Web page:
Subsequently, an investigation by the Milwaukee Journal Sentinel into the dangers of diacetyl "found that the testing standards the vaping industry depends upon typically are not sensitive enough to detect potentially dangerous levels of the chemicals." As a result, companies claim their products are free of diacetyl when sometimes they are not.
Other chemicals found in vaping liquids include:
- Aldehydes - Respiratory irritants that may cause airway constriction. California lists acetaldehyde and formaldehyde as carcinogens and reproductive toxins.
- Cadmium - Several regulatory agencies classify cadmium as a carcinogen.
- Isoprene - The CDC classifies isoprene as a respiratory irritant.
- Lead - OSHA says lead is known to cause impaired kidney function, high blood pressure, nervous system and neurobehavioral effects, cognitive dysfunction, and subtle cognitive effects attributed to prenatal exposure.
- Nickel - The Agency for Toxic Substances and Disease Registry lists inhalation of nickel as a cause of chronic bronchitis, reduced lung function, and cancer of the lung and nasal sinus.
- N-Nitrosonornicotine - The National Institute of Health lists as a possible human carcinogen.
- Toluene - OSHA says toluene affects the central nervous system, eyes, skin, respiratory system, liver and kidneys.
In October 2015 the Journal Sentinel exposed two cases of acute lung injuries that were tied to vaping, according to doctors. A 31-year-old woman was diagnosed with a rare form of pneumonia and a 60-year-old man with hypersensitivity pneumonitis.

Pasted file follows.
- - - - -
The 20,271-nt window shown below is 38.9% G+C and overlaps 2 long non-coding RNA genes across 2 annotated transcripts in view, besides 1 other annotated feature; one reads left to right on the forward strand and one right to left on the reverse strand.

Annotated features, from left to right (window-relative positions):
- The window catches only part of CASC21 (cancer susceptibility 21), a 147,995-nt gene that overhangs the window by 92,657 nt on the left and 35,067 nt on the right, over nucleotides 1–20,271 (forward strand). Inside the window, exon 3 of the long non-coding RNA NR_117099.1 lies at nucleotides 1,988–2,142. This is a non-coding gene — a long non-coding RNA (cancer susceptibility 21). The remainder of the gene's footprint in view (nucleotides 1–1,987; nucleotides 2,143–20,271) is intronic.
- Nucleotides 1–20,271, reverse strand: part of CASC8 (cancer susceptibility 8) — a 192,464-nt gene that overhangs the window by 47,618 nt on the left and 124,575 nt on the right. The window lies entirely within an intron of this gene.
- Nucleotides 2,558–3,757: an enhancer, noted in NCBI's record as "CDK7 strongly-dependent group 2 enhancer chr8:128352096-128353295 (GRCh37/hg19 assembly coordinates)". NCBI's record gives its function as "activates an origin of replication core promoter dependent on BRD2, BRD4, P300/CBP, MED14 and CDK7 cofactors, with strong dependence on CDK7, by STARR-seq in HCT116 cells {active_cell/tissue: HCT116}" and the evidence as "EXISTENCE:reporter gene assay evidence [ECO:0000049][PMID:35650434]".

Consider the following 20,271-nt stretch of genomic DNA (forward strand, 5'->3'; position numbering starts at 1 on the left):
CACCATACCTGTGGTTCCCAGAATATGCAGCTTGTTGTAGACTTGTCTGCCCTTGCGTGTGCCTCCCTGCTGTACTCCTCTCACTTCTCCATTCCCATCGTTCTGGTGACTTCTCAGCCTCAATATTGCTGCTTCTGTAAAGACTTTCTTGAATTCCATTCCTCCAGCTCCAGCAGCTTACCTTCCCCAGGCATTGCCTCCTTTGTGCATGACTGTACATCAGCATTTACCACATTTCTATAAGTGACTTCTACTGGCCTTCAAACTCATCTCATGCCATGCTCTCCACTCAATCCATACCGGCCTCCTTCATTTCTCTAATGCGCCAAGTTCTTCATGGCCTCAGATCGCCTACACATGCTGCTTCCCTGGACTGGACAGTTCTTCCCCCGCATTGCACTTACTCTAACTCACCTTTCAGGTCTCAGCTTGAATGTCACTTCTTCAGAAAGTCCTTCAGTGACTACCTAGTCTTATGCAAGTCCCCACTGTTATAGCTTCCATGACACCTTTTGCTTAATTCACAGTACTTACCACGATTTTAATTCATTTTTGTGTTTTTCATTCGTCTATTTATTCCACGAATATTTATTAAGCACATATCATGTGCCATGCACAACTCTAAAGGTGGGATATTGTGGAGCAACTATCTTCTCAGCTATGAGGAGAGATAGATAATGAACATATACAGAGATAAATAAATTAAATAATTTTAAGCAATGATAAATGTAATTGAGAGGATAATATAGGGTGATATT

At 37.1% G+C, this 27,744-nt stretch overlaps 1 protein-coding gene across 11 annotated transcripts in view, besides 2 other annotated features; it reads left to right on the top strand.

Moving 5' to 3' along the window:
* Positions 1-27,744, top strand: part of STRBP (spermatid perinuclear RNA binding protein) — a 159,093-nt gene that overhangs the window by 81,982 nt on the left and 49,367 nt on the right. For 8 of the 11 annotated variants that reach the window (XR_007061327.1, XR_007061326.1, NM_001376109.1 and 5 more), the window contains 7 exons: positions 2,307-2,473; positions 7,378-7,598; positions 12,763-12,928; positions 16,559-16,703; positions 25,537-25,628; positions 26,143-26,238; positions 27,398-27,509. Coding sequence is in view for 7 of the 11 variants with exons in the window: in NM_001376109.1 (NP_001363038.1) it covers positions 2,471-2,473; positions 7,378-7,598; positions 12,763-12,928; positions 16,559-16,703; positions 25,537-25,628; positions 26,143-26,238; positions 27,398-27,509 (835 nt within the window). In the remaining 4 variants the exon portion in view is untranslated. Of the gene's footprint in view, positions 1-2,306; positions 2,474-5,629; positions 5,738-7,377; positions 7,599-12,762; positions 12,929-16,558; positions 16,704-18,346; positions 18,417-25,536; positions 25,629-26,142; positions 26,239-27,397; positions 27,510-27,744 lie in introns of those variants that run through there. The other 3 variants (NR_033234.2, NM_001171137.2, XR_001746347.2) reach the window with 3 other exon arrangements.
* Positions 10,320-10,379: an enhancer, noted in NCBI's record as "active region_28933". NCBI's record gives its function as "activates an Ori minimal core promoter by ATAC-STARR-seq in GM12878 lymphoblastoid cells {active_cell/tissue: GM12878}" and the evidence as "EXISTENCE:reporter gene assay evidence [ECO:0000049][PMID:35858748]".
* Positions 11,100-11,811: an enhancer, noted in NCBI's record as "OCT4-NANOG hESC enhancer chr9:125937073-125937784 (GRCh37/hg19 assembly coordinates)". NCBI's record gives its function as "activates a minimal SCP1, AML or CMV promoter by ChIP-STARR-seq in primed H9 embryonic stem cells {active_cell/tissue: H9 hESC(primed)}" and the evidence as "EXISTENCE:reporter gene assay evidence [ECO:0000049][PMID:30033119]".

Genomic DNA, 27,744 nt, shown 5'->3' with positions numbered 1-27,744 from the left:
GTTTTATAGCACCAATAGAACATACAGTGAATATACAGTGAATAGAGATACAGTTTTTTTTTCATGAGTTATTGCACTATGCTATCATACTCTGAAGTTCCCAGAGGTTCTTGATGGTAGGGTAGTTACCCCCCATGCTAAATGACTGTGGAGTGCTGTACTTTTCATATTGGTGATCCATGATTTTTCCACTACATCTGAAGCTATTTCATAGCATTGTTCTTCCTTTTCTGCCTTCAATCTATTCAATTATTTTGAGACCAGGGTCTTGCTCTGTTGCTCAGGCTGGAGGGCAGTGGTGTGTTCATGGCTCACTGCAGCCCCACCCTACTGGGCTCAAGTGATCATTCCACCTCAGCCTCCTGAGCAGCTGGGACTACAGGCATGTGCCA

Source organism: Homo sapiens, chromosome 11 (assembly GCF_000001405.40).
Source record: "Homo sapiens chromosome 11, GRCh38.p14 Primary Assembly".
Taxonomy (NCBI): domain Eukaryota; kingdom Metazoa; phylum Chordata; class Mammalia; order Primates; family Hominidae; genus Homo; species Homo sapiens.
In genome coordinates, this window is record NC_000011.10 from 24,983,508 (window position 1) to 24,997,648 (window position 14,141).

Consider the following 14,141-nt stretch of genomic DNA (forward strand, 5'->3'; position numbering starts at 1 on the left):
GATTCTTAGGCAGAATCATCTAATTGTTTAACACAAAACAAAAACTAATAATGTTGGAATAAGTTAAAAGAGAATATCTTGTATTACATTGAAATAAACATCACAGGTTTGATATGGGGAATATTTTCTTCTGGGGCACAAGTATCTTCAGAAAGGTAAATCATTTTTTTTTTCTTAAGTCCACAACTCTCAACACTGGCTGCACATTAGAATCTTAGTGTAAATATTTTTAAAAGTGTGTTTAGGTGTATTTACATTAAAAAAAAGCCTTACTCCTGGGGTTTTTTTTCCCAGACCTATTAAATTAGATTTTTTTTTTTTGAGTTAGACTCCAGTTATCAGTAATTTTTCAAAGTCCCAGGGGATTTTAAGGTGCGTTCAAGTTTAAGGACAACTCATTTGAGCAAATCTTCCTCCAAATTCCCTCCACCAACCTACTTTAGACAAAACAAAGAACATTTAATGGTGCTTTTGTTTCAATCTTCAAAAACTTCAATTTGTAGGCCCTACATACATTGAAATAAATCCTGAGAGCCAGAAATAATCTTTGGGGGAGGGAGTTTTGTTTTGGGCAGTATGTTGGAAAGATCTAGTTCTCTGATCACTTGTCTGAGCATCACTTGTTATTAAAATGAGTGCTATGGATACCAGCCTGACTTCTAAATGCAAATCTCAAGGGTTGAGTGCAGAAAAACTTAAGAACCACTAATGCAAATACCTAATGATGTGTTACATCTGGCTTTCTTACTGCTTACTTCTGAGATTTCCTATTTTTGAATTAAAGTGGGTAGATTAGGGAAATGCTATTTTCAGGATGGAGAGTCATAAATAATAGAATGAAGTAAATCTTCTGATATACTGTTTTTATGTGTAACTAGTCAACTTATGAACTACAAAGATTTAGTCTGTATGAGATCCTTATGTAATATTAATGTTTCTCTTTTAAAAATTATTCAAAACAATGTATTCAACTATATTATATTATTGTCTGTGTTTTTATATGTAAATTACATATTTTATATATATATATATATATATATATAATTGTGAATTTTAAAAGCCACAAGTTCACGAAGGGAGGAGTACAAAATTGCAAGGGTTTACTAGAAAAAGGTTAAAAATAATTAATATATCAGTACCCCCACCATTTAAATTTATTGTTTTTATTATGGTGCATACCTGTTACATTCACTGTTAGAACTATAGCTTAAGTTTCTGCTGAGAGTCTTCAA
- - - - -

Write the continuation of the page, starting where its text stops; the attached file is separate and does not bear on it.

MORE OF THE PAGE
Recently, three consumers (from NY, CA, and IN) filed a lawsuit against Five Pawns, a manufacturer that distributes vaping liquids throughout the country. The suit alleges that the company knew - and failed to warn consumers - that the vaping liquids contained diacetyl and 2,3-pentandione (a chemically similar diacetyl substitute) even though these chemicals are linked to serious lung disease. The company's attorney has stated that none of the men have claimed any injury.
Whether or not this first lawsuit succeeds or is dismissed, other cases will likely be filed. Keep in mind that with the overwhelming majority of e-cigarettes being made in China, it is unlikely that plaintiffs will be able to sue the manufacturer, leaving only the U.S. distributors and retailers in the liability chain. The number of adults and children using e-cigarettes that contain substances known to be an inhalation risk - such as diacetyl - can make quite the potential plaintiffs' pool. A latency potential seems certain. Given the high percentage of vaping liquids that contain diacetyl or its substitute - as well as the previous verdicts we've seen for injuries caused by diacetyl and the number of potential defendants - e-cigarettes could become a significant emerging issue for the P/C industry.
For more about e-cigarettes and other emerging issues, join me at the NAMIC Commercial Lines Seminar on Thursday, March 3. I am presenting in the morning and again in the afternoon. Many of my Gen Re colleagues will be at the conference to catch up with you on this and other insurance topics.